But why go to the other side of the world when there are so many lost people right here in the homeland?
It’s a valid question, and one that feels weightier the more post-Christian the West becomes. Before we moved overseas as a family, we used to share an image to answer this objection.
Imagine a huge and ancient graveyard, full of wooded hills which are covered with thousands of tombstones. But the graveyard is not completely still and silent. Here and there individuals and small groups make their way from one grave to another, pausing to push one or several seeds into the grassy earth. They might move on quickly or linger at a certain grave for some time. Usually nothing happens right away. But sometimes a sudden flash of light occurs, and the one who was dead emerges completely alive and made new. This newly living one (after a period of understandable disorientation and celebration) then joins the others in their methodical and mysterious work of seed-pushing.
It’s not predictable when and where the seeds that are planted will bloom in an explosion of light and dirt and life. Sometimes there are weeks and months with nothing. Other times multiple dead ones suddenly come to life simultaneously. The only trend the planters have been able to gather is that the more graves that receive planted seeds, the more resurrections tend to take place. The planters go about their work steadily, but they are greatly outnumbered by the number of graves, somewhere in the ratio of ten thousand to one.
One day one of the planters climbs a cemetery ridge to conduct his work. From the top of that ridge he can for the first time make out the existence of another graveyard, just within eyesight. It’s even bigger than the one he and his friends have been working in. Yet strain as he might he’s unable to see any movement within that graveyard. There are no planters to been seen anywhere. The reality dawns on him that there are none to walk that graveyard. None to sow the seeds that can raise the dead. The graves there will never stir nor give up their bones.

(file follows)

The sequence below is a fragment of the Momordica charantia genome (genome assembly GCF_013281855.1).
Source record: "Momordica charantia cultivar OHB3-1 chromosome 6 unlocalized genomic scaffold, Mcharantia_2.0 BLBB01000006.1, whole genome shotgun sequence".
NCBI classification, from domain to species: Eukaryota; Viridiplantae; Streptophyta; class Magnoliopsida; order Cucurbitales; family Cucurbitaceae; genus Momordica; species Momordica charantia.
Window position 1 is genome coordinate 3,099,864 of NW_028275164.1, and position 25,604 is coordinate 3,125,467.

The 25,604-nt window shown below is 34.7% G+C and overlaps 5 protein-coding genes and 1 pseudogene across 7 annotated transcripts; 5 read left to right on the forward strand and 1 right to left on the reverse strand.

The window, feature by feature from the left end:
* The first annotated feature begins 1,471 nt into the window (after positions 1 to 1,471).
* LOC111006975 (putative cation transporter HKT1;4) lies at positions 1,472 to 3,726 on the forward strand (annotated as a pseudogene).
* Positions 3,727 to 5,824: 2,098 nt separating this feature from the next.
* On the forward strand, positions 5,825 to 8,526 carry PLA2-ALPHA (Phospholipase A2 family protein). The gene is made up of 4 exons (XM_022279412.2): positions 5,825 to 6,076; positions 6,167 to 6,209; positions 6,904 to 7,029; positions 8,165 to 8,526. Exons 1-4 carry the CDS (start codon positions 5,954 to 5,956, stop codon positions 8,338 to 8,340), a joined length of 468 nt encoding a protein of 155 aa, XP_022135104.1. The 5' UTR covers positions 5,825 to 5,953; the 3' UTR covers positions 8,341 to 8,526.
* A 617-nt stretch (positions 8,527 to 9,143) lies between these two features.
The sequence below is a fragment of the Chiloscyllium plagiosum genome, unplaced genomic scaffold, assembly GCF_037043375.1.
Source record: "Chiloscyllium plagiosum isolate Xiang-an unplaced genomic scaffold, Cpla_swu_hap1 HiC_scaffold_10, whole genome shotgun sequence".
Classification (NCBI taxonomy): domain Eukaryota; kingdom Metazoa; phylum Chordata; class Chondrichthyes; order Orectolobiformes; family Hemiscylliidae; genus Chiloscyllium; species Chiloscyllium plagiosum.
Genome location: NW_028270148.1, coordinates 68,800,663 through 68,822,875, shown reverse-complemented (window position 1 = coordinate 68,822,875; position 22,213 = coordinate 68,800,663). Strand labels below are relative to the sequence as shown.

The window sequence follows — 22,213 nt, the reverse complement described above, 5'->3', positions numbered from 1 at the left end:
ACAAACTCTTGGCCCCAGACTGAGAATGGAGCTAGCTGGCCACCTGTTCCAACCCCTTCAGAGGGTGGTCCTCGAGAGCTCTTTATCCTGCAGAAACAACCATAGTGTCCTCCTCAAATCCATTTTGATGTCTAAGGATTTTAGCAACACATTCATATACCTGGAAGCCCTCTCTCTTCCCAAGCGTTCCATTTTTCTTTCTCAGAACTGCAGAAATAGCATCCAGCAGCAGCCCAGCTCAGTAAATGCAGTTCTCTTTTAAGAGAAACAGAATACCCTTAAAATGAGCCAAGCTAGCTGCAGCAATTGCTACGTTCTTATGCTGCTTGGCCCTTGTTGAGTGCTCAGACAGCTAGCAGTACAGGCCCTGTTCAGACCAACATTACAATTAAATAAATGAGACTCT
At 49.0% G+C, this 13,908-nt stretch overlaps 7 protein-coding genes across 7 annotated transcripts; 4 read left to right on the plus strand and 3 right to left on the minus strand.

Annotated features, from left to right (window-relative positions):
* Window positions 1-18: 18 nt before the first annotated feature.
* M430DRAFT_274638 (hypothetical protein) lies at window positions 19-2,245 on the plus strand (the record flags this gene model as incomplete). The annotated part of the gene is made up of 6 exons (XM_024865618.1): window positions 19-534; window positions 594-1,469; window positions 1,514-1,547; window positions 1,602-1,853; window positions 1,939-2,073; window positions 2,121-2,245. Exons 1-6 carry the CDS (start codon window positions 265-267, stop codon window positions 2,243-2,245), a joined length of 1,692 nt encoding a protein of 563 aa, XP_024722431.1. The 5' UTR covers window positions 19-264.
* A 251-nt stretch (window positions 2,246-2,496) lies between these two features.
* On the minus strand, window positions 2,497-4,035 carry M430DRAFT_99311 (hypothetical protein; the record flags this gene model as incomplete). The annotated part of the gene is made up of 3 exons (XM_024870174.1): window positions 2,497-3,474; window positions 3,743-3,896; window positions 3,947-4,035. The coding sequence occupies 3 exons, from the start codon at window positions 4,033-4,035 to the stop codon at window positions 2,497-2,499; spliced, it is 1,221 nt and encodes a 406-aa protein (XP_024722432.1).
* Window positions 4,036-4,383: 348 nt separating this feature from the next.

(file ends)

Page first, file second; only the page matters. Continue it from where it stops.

Gradually he comes under conviction that he must go and be the first planter to walk that graveyard, though the ratio be as bad as one to ten million. It’s not right that all the planters (small in number though they are) be concentrated in one graveyard when there are other cemeteries with just as much potential for resurrection that have no one to sow the seeds.
Everywhere that seeds have been planted, sooner or later, the dirt gives up its dead, who in turn become faithful living workers. Everywhere. So he goes. It’s not a matter of the absence of need in the first graveyard, it’s the presence of such disproportionate need in the faraway graveyard which has no planters. And perhaps one day that graveyard will give birth to enough of its own workers to be able to send some back to lend a hand in the first one. Or perhaps from that vantage point they will see yet another graveyard further away, itself also lacking even one to plant seeds of hope in the dirt of its ancient graves.
This image helps to explain why we came to Central Asia when there is so much good gospel work that needs doing in our homeland. Though the work is daunting, our home “graveyard” has many more workers who are going to keep doing the work faithfully. But our corner of Central Asia? There are towns and villages that we have visited that have no known believers. Places where we may have been the first to ever share the gospel of Jesus Christ. And we’re not even as remote as some of our colleagues are. Many over here are working at a ratio of a million to one. A million graves for every seed pusher. That would be like having only three hundred people to reach the entire population of the US with the gospel. In God’s miraculous power, it’s possible. But man, someone please send those people some reinforcements!
Are there dead people in the homeland? Absolutely. But are there also crews of faithful seed pushers? Yes. That’s why we left. And why we’ve come to another graveyard with just as many dead, but with precious few planters.